Table of Contents
ISRN Immunology
Volume 2013, Article ID 453561, 5 pages
Clinical Study

Circulating CCL5 Levels in Patients with Breast Cancer: Is There a Correlation with Lymph Node Metastasis?

1Multidisciplinary Breast Center, KU Leuven, University Hospitals, Herestraat 49, 3000 Leuven, Belgium
2Department of Oncology, KU Leuven, Surgical Oncology, University Hospitals, Herestraat 49, 3000 Leuven, Belgium
3Laboratory of Experimental Oncology (LEO), Department of Oncology, KU Leuven and Department of General Medical Oncology, University Hospitals Leuven, Leuven Cancer Institute, Herestraat 49, 3000 Leuven, Belgium
4Interuniversity Institute for Biostatistics and Statistical Bioinformatics, KU Leuven, Kapucijnenvoer 35, 3000 Leuven, Belgium
5Department of Pathology, KU Leuven, University Hospitals, Minderbroederstraat 12, 3000 Leuven, Belgium

Received 26 March 2013; Accepted 8 May 2013

Academic Editors: S. Seki, A. Taylor-Robinson, and A. Vicente

Copyright © 2013 Ann Smeets et al. This is an open access article distributed under the Creative Commons Attribution License, which permits unrestricted use, distribution, and reproduction in any medium, provided the original work is properly cited.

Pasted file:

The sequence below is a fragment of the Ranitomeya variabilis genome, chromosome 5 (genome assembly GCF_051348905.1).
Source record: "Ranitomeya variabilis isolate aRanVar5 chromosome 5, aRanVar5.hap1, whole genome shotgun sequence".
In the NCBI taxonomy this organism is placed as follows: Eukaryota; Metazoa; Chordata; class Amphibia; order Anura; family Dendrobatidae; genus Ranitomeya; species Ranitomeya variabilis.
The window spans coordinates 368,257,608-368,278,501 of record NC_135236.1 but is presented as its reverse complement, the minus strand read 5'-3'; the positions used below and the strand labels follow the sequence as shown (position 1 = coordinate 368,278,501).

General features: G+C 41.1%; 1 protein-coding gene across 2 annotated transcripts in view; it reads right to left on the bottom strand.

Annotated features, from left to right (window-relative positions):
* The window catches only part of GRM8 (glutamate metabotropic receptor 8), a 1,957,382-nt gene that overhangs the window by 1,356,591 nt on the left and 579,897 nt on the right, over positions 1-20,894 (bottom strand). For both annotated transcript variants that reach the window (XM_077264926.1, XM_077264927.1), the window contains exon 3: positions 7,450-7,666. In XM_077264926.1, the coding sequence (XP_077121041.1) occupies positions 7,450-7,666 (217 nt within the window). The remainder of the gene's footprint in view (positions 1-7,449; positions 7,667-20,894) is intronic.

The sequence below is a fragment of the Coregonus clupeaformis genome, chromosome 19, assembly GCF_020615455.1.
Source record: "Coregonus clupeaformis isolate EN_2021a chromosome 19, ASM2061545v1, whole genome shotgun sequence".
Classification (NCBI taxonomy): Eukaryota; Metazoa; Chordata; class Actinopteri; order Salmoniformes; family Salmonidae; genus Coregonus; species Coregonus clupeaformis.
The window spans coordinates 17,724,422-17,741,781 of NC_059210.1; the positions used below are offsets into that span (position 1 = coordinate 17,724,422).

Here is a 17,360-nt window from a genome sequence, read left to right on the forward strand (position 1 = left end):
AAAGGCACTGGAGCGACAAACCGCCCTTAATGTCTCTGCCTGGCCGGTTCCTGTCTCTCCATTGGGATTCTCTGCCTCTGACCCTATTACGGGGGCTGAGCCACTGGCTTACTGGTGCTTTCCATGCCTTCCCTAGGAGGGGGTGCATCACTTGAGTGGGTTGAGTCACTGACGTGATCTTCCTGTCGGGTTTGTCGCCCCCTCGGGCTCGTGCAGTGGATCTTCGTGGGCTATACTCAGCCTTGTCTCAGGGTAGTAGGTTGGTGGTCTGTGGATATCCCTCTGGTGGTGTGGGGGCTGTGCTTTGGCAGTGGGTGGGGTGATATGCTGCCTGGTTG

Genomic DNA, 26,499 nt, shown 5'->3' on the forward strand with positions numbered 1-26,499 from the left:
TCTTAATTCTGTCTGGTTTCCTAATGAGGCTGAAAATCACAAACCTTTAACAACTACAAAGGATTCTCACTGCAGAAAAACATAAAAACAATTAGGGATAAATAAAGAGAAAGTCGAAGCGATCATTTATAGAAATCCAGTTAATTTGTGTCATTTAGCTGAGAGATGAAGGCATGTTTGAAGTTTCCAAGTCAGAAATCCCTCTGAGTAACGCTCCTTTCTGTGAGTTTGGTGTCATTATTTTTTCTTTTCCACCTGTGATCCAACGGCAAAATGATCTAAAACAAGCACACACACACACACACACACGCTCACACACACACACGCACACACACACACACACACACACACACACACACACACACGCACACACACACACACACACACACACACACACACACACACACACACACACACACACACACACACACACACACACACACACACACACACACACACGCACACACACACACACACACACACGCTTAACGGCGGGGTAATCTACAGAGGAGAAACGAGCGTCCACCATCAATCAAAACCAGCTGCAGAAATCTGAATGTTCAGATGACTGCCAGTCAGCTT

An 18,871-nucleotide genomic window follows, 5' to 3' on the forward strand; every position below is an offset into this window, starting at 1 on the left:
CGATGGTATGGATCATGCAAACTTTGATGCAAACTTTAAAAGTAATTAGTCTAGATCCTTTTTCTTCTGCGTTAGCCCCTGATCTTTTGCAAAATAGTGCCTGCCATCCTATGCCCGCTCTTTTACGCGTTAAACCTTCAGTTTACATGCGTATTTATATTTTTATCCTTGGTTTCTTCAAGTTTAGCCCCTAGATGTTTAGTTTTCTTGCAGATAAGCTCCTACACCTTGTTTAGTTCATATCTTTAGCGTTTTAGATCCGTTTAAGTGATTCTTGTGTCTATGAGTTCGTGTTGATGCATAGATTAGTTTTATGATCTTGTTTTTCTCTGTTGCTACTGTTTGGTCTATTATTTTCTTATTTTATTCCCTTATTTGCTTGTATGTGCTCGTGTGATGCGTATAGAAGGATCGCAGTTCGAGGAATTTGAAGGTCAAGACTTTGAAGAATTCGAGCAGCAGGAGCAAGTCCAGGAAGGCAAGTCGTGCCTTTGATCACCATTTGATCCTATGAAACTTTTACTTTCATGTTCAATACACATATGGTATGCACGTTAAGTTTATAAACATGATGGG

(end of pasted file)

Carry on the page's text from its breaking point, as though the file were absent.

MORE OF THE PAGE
CC-chemokine ligand 5 (CCL5) was measured in plasma of 238 patients with breast cancer and in serum of 149 of these patients. Mean circulating CCL5 levels tended to be higher in patients with lymph-node-positive breast cancer, larger tumour sizes, the presence of lymphovascular invasion, and multifocal tumours. Additionally, circulating CCL5 levels were higher in the order of stages III, II, and I. The addition of circulating CCL5 concentration to known clinicopathological predictors for lymph node involvement did not allow more precise prediction of the lymph node status. These results suggest that CCL5 is a biomarker for tumour load rather than for lymph node involvement. As such, it might be helpful to identify patients with escape from immunosurveillance who will benefit from therapies to restore immune function.